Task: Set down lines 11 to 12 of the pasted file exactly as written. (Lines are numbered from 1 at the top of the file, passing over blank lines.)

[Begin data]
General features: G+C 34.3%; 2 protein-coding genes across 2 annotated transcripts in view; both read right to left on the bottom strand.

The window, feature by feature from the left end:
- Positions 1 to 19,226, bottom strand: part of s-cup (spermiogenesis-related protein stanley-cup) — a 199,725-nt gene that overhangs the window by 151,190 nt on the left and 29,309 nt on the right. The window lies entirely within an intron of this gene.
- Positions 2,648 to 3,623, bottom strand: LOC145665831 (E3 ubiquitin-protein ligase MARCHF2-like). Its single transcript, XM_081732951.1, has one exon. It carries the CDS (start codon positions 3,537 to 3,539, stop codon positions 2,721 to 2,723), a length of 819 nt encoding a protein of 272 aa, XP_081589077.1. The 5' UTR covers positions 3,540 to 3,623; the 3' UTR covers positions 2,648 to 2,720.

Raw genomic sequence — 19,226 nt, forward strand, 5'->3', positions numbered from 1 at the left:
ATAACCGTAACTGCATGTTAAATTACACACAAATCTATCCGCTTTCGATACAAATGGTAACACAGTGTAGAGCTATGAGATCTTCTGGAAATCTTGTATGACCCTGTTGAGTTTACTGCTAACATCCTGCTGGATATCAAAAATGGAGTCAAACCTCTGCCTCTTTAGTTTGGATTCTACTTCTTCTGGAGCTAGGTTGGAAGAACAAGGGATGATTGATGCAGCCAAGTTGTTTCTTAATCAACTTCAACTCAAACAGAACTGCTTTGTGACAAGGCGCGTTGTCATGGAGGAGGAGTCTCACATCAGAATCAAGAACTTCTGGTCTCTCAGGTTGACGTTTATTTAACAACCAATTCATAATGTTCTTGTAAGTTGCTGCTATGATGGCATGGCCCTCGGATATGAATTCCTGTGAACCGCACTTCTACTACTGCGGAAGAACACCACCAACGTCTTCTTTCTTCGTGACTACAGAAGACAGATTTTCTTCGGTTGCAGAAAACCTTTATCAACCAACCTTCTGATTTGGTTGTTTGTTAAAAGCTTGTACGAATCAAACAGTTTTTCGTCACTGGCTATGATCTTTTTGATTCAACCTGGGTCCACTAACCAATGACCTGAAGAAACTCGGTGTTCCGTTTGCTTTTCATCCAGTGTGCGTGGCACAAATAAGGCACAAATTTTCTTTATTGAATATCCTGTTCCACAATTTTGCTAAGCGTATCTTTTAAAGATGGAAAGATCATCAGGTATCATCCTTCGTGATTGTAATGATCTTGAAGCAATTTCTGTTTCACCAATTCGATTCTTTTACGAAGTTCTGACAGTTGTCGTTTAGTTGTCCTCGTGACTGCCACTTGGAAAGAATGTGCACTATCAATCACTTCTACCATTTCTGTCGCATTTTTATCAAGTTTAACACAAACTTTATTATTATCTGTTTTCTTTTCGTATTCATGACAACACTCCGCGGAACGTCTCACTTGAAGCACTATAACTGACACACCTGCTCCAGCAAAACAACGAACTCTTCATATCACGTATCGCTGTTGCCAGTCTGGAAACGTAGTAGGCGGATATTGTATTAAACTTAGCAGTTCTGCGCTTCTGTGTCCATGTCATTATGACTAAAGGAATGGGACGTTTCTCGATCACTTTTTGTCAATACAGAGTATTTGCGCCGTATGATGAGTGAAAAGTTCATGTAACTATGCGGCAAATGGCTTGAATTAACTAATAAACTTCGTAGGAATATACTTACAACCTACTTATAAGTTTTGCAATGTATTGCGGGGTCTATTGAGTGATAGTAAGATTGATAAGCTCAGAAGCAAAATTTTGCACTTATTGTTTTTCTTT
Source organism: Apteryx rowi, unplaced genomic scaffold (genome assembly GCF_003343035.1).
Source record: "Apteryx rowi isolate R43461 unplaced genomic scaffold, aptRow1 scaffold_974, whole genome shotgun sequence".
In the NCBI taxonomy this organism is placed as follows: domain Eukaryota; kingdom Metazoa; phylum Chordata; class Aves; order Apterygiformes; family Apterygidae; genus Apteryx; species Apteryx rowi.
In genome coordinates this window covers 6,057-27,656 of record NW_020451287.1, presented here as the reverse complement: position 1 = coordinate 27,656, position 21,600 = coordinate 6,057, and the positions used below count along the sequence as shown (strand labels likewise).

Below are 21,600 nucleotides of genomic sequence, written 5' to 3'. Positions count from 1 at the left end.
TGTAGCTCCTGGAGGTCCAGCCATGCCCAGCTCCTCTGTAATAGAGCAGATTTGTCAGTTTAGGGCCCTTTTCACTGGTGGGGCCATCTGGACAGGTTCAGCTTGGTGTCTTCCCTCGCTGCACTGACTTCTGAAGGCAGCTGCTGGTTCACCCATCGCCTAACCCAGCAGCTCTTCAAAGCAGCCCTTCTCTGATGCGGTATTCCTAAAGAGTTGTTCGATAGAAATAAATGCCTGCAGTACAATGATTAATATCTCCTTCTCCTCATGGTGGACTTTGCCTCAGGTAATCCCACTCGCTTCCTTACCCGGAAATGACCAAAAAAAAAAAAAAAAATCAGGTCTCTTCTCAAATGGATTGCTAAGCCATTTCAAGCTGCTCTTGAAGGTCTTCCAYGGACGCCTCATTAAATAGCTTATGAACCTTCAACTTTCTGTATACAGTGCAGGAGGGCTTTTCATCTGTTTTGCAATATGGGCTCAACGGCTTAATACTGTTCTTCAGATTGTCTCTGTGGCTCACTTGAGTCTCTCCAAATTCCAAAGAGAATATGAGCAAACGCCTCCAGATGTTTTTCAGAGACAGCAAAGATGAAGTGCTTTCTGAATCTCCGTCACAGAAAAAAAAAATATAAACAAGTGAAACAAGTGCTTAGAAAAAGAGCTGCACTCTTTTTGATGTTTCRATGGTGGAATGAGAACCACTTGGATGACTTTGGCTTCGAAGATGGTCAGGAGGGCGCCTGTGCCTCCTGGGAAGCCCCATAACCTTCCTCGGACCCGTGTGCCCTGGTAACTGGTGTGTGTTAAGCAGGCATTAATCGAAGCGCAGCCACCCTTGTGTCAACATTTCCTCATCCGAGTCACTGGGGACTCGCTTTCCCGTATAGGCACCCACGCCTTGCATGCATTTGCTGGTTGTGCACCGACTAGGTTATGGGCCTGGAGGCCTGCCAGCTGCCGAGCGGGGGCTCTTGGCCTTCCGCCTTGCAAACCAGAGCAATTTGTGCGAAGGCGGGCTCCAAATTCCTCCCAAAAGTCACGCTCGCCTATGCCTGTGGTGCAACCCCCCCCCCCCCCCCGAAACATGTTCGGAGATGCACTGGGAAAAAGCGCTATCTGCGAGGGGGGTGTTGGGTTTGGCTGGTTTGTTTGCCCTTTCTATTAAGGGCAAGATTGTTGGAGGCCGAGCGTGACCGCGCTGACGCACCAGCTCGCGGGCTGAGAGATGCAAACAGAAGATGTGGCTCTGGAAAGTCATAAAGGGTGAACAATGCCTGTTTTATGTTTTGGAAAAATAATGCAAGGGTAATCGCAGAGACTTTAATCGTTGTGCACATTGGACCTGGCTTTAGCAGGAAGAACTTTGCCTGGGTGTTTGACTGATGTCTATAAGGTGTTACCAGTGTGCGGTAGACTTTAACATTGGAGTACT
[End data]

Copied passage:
Below are 21,600 nucleotides of genomic sequence, written 5' to 3'. Positions count from 1 at the left end.
TGTAGCTCCTGGAGGTCCAGCCATGCCCAGCTCCTCTGTAATAGAGCAGATTTGTCAGTTTAGGGCCCTTTTCACTGGTGGGGCCATCTGGACAGGTTCAGCTTGGTGTCTTCCCTCGCTGCACTGACTTCTGAAGGCAGCTGCTGGTTCACCCATCGCCTAACCCAGCAGCTCTTCAAAGCAGCCCTTCTCTGATGCGGTATTCCTAAAGAGTTGTTCGATAGAAATAAATGCCTGCAGTACAATGATTAATATCTCCTTCTCCTCATGGTGGACTTTGCCTCAGGTAATCCCACTCGCTTCCTTACCCGGAAATGACCAAAAAAAAAAAAAAAAATCAGGTCTCTTCTCAAATGGATTGCTAAGCCATTTCAAGCTGCTCTTGAAGGTCTTCCAYGGACGCCTCATTAAATAGCTTATGAACCTTCAACTTTCTGTATACAGTGCAGGAGGGCTTTTCATCTGTTTTGCAATATGGGCTCAACGGCTTAATACTGTTCTTCAGATTGTCTCTGTGGCTCACTTGAGTCTCTCCAAATTCCAAAGAGAATATGAGCAAACGCCTCCAGATGTTTTTCAGAGACAGCAAAGATGAAGTGCTTTCTGAATCTCCGTCACAGAAAAAAAAAATATAAACAAGTGAAACAAGTGCTTAGAAAAAGAGCTGCACTCTTTTTGATGTTTCRATGGTGGAATGAGAACCACTTGGATGACTTTGGCTTCGAAGATGGTCAGGAGGGCGCCTGTGCCTCCTGGGAAGCCCCATAACCTTCCTCGGACCCGTGTGCCCTGGTAACTGGTGTGTGTTAAGCAGGCATTAATCGAAGCGCAGCCACCCTTGTGTCAACATTTCCTCATCCGAGTCACTGGGGACTCGCTTTCCCGTATAGGCACCCACGCCTTGCATGCATTTGCTGGTTGTGCACCGACTAGGTTATGGGCCTGGAGGCCTGCCAGCTGCCGAGCGGGGGCTCTTGGCCTTCCGCCTTGCAAACCAGAGCAATTTGTGCGAAGGCGGGCTCCAAATTCCTCCCAAAAGTCACGCTCGCCTATGCCTGTGGTGCAACCCCCCCCCCCCCCCCGAAACATGTTCGGAGATGCACTGGGAAAAAGCGCTATCTGCGAGGGGGGTGTTGGGTTTGGCTGGTTTGTTTGCCCTTTCTATTAAGGGCAAGATTGTTGGAGGCCGAGCGTGACCGCGCTGACGCACCAGCTCGCGGGCTGAGAGATGCAAACAGAAGATGTGGCTCTGGAAAGTCATAAAGGGTGAACAATGCCTGTTTTATGTTTTGGAAAAATAATGCAAGGGTAATCGCAGAGACTTTAATCGTTGTGCACATTGGACCTGGCTTTAGCAGGAAGAACTTTGCCTGGGTGTTTGACTGATGTCTATAAGGTGTTACCAGTGTGCGGTAGACTTTAACATTGGAGTACT